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Johnson & Johnson vaccine paused: What to know if you've received the shot

In the vast majority of people, the benefit of the vaccine would far outweigh the risk, experts say.
/ Source: TODAY

If you are one of the almost 7 million Americans who have received the Johnson & Johnson COVID-19 vaccine, there are suddenly questions and concerns about its safety.

In the midst of a mass vaccination campaign, the Food and Drug Administration and the Centers for Disease Control and Prevention on Tuesday recommended a pause in the use of the vaccine “out of an abundance of caution."

The agencies are reviewing data involving six U.S. cases of a rare and severe type of blood clot in women who had received the shot a number of days prior. One case was fatal and one patient is in critical condition.

“I don’t think I can overstate how serious this development is,” said NBC News medical contributor Dr. Natalie Azar.

“Certainly, I can understand why this has anyone who has received the vaccine and certainly regulators are very, very concerned… (but) it’s so important to point out — I really want to reinforce this — that these are very, very rare events.”

Here’s what you need to know:

What’s the main concern?

The six cases — out of 6.8 million doses given in the U.S. — involve a “rare and severe” type of blood clot called cerebral venous sinus thrombosis, which was seen in combination with low levels of blood platelets, the FDA and CDC said in a joint statement. All of the cases involve women between the ages of 18 and 48, and the symptoms occurred 6 to 13 days after vaccination. Dr. Anne Schuchat, principal deputy director of the CDC, described it as a "stroke-like" illness.

“These are not the typical blood clots we usually think of in the leg, for example — those occur with a frequency of hundreds of thousands per year,” Azar noted. “Rather, these are rarer events… a blood clot in the veins of the brain that are thought to be perhaps triggered by an immune reaction. That’s why we’re seeing this predominantly in younger women.”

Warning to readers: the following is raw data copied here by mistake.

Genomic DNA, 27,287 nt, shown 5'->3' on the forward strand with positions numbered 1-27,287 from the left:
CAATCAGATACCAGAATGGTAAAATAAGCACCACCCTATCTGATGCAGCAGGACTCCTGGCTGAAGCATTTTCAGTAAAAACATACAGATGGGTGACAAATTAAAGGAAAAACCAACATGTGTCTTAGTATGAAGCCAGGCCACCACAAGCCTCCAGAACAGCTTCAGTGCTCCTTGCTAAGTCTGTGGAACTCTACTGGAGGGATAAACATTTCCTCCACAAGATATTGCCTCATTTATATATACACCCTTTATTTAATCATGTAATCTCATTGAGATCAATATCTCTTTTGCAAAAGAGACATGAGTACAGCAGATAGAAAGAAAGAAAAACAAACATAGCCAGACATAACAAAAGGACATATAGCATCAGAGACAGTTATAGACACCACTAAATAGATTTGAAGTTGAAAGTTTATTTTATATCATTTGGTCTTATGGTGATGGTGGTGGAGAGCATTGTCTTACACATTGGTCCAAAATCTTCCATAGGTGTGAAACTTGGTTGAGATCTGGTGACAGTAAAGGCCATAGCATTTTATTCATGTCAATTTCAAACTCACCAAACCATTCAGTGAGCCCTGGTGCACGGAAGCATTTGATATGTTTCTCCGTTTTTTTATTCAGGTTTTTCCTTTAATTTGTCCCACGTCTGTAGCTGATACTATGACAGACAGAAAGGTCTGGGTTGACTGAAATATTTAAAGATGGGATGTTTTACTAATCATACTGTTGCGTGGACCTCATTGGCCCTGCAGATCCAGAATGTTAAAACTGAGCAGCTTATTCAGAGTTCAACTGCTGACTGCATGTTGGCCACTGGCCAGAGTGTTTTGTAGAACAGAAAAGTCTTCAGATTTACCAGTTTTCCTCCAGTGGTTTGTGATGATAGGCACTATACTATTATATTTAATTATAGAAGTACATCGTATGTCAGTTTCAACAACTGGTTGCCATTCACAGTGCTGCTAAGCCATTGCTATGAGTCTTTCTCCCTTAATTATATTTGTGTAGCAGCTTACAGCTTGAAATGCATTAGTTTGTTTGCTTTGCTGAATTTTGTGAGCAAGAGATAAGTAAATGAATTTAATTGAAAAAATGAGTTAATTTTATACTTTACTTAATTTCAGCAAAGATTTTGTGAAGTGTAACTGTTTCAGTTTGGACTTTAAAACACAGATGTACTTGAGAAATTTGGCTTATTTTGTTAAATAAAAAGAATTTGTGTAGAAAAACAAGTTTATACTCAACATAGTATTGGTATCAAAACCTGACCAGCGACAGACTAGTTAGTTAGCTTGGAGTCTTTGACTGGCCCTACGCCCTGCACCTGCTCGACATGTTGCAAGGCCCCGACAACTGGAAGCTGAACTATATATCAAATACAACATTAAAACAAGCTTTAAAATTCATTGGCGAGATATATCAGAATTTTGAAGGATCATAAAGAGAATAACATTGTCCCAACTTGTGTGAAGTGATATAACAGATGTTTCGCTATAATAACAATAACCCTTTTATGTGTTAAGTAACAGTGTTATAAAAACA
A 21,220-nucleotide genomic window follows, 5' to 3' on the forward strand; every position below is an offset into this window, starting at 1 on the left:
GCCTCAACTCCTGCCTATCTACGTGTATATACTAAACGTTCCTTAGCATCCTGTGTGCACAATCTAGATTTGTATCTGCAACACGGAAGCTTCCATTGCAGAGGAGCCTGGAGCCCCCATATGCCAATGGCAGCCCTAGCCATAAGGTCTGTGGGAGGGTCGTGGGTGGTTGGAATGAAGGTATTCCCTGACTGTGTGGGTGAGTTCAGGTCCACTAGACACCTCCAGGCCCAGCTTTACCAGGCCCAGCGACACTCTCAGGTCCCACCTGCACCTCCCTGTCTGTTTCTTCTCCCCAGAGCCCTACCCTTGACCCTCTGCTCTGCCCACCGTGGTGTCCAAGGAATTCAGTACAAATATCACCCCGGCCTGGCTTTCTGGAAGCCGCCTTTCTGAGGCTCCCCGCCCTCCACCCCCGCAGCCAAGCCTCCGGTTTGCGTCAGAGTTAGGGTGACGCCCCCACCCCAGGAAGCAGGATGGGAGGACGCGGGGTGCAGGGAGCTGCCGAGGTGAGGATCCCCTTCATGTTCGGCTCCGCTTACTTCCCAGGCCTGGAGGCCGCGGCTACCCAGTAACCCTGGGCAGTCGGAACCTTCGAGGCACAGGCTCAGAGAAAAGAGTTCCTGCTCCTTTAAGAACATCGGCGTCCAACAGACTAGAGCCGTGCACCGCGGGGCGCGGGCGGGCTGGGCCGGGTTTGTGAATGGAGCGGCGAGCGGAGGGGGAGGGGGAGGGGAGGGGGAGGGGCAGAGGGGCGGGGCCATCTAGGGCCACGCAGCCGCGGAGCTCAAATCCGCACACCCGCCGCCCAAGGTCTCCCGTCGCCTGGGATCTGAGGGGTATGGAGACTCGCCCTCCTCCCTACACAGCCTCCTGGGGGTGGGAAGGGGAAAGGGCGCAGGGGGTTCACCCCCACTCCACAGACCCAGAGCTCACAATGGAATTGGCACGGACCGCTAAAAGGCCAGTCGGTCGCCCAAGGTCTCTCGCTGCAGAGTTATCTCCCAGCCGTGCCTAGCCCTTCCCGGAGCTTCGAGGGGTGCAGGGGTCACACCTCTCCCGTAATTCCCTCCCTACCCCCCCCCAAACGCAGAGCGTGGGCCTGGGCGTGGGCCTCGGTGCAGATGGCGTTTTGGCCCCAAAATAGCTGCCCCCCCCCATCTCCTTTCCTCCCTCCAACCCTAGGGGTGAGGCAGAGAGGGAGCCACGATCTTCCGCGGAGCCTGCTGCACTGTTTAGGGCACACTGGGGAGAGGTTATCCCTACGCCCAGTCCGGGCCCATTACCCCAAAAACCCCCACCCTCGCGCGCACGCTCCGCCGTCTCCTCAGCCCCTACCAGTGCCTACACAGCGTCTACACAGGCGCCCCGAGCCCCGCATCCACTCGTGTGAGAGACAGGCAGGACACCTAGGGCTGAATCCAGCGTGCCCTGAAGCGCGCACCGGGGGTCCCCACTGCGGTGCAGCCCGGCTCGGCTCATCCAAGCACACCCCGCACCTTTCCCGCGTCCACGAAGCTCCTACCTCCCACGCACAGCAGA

Birth control could play a part — health officials just don’t know yet, she added.

Usually, the anticoagulant drug heparin is used to treat blood clots, but that could actually be dangerous for this clot in the brain, so alternative treatments must be given, the FDA and CDC said.

Why didn’t the clinical trials for the vaccine alert about this problem?

A phase 3 clinical trial enrolls tens of thousands of participants, while millions of people are now being vaccinated, Azar explained. That means some adverse events may not become apparent until after the clinical trial.

“Unfortunately, sometimes these rarer events can emerge,” she noted.

When they do occur, most adverse events happen relatively quickly after the vaccination.

What symptoms should a person watch for?

If you’ve received the J&J vaccine recently, contact your doctor if you develop a severe headache, abdominal pain, leg pain or shortness of breath within three weeks after the shot, the FDA and CDC advised.

"Don't get an anxiety reaction; however, pay attention. Do you have symptoms?" Dr. Anthony Fauci said during a news conference at the White House. "Watch out for not feeling very well."

The symptoms of a low platelet count would be easy bruising, nose bleeding and gum bleeding, Azar added.

The risk of experiencing these "clotting events" is very low for people who received the vaccine more than a month ago, Schuchat said.

What if you're scheduled to receive the J&J vaccine?

CDC partners will be working to reschedule these appointments in the days ahead, Schuchat said. "This may be a bit bumpy," she added.

Bottom line:

In the vast majority of people, the benefit of the J&J vaccine would far outweigh this risk, Azar said.

“The problem is that we don’t yet know how to identify somebody who would be at risk other than to say that it appears to occur in younger people and more predominantly in females,” she noted.

“I don’t think we can say that this isn’t a significant setback. The Johnson & Johnson vaccine really will continue to be, I think, a part of a powerful tool in the arsenal. We’re just very fortunate that we still have such a good and significant buffer with both of the mRNA vaccines.”